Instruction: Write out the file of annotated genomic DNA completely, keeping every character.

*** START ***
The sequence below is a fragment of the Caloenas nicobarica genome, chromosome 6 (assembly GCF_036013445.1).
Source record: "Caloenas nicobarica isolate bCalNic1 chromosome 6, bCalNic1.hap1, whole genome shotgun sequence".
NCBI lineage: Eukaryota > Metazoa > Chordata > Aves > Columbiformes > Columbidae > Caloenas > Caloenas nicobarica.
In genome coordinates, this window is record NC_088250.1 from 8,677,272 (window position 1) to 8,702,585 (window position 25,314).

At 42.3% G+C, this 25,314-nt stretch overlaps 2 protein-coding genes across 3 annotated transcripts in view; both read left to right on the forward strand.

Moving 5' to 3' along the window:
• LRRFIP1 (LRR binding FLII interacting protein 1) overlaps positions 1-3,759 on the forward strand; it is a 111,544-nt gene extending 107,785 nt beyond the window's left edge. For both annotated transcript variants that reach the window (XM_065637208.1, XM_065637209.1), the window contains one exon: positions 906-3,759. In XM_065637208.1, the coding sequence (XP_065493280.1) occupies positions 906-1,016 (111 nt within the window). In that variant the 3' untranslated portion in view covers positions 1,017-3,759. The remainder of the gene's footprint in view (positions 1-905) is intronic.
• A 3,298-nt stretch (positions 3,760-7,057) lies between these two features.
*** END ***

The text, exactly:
The sequence below is a fragment of the Caloenas nicobarica genome, chromosome 6 (assembly GCF_036013445.1).
Source record: "Caloenas nicobarica isolate bCalNic1 chromosome 6, bCalNic1.hap1, whole genome shotgun sequence".
NCBI lineage: Eukaryota > Metazoa > Chordata > Aves > Columbiformes > Columbidae > Caloenas > Caloenas nicobarica.
In genome coordinates, this window is record NC_088250.1 from 8,677,272 (window position 1) to 8,702,585 (window position 25,314).

At 42.3% G+C, this 25,314-nt stretch overlaps 2 protein-coding genes across 3 annotated transcripts in view; both read left to right on the forward strand.

Moving 5' to 3' along the window:
• LRRFIP1 (LRR binding FLII interacting protein 1) overlaps positions 1-3,759 on the forward strand; it is a 111,544-nt gene extending 107,785 nt beyond the window's left edge. For both annotated transcript variants that reach the window (XM_065637208.1, XM_065637209.1), the window contains one exon: positions 906-3,759. In XM_065637208.1, the coding sequence (XP_065493280.1) occupies positions 906-1,016 (111 nt within the window). In that variant the 3' untranslated portion in view covers positions 1,017-3,759. The remainder of the gene's footprint in view (positions 1-905) is intronic.
• A 3,298-nt stretch (positions 3,760-7,057) lies between these two features.